Judicial fellowship opportunities will be posted on this website and will be sent directly to the participating law schools that will distribute information to their alumni. Prospective judicial fellows will apply and interview directly with those judges who are interested in hosting a judicial fellow (see list of judges seeking judicial fellows on this website). Each judge and judicial fellow team will design a schedule that will provide flexibility to the judicial fellow, who may be seeking a paid position elsewhere, but also ensure reliable service to the judge and the Court.


Before you apply, please read the Expectations for Judges and Judicial Fellows which is located in the forms section on this website to make sure you can commit to the expectations for judicial fellows. Judicial fellowships may be awarded to law school graduates from any accredited law school who:

  1. Are applying within the first two years of graduation; and
  2. Submit a complete application to the judge, via email.
  • Fellows will work a minimum of 20 hrs per week.
  • All fellowships are unpaid.
  • Fellows do not need to be barred in Pennsylvania or in any other state.

Application Procedure

Law graduates seeking a judicial fellowship should follow the following steps:

1. Select judges to whom you wish to apply using the list of judges posted on this website.

2. Email the following documents to the judges' listed contact person with the subject line "Judicial Fellowship Application":

  1. Completed Judicial Fellowship Application form (available from the form section of this website)
  2. Cover letter
  3. Resume
  4. Writing sample (approximately 10-15 pages)
  5. Law school transcript (unofficial or official)
  6. A list of three (3) references (one of which shall be a law school professor).

The individual judges participating in the Fellowship Program may request additional information and/or documents from the applicant if they determine that the information is needed to evaluate the application.
In order to verify that an applicant is a graduate of a participating school, all applicants must copy (cc) their respective career offices when submitting their email applications. If applying to multiple judges, applicants need only copy (cc) their career office on their first email application.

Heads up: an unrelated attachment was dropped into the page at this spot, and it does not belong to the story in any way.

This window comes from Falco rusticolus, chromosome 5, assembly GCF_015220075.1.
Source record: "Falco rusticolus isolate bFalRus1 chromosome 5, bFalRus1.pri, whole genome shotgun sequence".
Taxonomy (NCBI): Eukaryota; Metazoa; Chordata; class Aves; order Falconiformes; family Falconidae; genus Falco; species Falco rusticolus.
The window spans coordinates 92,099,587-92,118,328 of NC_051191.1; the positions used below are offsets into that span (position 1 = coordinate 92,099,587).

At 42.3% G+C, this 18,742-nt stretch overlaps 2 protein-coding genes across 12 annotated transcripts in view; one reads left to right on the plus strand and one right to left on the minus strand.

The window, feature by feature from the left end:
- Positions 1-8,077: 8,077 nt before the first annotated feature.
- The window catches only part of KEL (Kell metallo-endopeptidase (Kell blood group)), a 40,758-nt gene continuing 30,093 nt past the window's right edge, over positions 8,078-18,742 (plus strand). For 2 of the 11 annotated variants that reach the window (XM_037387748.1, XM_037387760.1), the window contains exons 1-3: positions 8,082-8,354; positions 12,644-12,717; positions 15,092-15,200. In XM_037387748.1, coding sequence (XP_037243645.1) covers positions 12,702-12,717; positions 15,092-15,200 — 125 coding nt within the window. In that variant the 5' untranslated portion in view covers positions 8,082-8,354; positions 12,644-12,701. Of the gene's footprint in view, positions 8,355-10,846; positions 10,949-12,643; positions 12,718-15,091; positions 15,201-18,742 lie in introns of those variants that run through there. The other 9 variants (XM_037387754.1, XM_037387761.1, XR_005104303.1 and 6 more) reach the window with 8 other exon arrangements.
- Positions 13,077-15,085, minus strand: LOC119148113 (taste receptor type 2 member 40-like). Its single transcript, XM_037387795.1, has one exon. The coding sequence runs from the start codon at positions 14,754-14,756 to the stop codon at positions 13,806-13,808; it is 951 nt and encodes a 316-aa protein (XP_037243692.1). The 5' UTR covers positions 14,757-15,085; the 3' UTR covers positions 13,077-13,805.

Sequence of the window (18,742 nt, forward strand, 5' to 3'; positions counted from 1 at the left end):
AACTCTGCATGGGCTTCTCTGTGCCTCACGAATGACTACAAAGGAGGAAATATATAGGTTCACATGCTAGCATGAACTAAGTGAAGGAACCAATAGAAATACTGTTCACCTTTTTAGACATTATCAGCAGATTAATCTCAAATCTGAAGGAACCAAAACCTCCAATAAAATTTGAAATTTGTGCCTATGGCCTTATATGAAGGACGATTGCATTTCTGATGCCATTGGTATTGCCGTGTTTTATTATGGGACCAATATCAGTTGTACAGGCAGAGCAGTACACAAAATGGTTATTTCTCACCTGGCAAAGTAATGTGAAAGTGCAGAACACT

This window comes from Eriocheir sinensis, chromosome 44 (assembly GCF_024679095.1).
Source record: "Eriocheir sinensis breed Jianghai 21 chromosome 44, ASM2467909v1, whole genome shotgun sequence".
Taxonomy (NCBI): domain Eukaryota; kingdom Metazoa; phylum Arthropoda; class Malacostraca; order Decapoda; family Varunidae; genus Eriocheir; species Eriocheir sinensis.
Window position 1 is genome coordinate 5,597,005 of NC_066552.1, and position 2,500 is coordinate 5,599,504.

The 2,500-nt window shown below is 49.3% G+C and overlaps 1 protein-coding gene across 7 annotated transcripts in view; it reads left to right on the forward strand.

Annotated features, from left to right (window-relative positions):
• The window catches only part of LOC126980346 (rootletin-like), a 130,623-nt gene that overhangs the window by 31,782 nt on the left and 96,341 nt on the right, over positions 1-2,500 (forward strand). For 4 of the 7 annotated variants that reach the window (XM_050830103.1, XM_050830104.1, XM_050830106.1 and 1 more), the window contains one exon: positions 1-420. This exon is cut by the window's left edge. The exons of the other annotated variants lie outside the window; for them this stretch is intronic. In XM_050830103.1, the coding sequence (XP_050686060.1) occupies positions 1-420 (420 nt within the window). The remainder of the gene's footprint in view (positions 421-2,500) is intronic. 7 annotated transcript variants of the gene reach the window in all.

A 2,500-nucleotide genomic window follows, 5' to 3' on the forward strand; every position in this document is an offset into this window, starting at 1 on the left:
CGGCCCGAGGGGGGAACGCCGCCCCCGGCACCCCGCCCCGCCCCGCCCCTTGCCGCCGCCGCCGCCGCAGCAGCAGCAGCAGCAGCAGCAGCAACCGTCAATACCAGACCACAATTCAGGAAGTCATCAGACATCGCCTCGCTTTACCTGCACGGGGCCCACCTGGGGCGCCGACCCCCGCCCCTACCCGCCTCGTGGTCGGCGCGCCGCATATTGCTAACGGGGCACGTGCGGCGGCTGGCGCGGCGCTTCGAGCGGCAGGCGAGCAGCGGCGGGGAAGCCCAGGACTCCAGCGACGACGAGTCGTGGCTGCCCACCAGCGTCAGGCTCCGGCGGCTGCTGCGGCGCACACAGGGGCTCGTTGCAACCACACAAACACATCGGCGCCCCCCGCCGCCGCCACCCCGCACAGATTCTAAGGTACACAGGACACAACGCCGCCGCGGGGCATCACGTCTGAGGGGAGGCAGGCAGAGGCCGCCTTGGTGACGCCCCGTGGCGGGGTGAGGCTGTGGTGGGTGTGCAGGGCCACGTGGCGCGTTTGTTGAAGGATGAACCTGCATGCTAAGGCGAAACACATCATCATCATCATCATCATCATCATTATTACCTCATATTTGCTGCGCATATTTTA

3. Judges interested in interviewing applicants will contact them directly and arrange for interviews. Selection of judicial fellows is done solely by individual judges.

Acceptance of a Judicial Fellowship

Once applicants have accepted a fellowship, they must:

1. Contact individual judges to withdraw any outstanding fellowship applications.

2. Notify their respective career offices.

3. Contact the Administrator of the Judicial Fellowship Program, Gail Dargan, at to notify the Court of their decision to accept a fellowship.

4. Complete the necessary paperwork with the Court's Human Resource Department including a FJD Application Form (located in forms section of this website) and email it to Ms. McNeal in order to be processed through the FJD's Human Resource Department. Ms. McNeal will arrange for the required criminal background check, a FJD identification card and WESTLAW/WESTNEXT access. She will also ensure the fellow is added to the judicial fellows list-serv.

5. It is imperative that the Court have judicial fellows' current email addresses for our judicial fellows list-serv. Judicial fellows are included in the Court's educational programs for judicial clerks (many of which qualify for CLE credit at a nominal cost). We also want to notify judicial fellows of job or networking opportunities.

Termination of the Fellowship

If an active fellow is offered and accepts a paid position during a fellowship, the fellow must provide the judge and their law school a minimum of two weeks' notice before leaving the fellowship placement and transitioning into the new position, and must complete any pending assignments. The fellow should also complete the Evaluation Form for Judicial Fellow which is included in the forms section of this website and email to Gail Dargan ( ).

Documents in Adobe PDF format.

The latest version of the Adobe Acrobat Reader software is required to view, print and search PDF documents.

Please download this free software from the Adobe Acrobat Web site.

Please note that the Philadelphia Courts does not provide Technical Support for Acrobat Reader Software. For technical support, please contact Adobe.


Business Hours

  • Monday-Friday: 8am to 5pm
  • Saturday: Closed
  • Sunday: Closed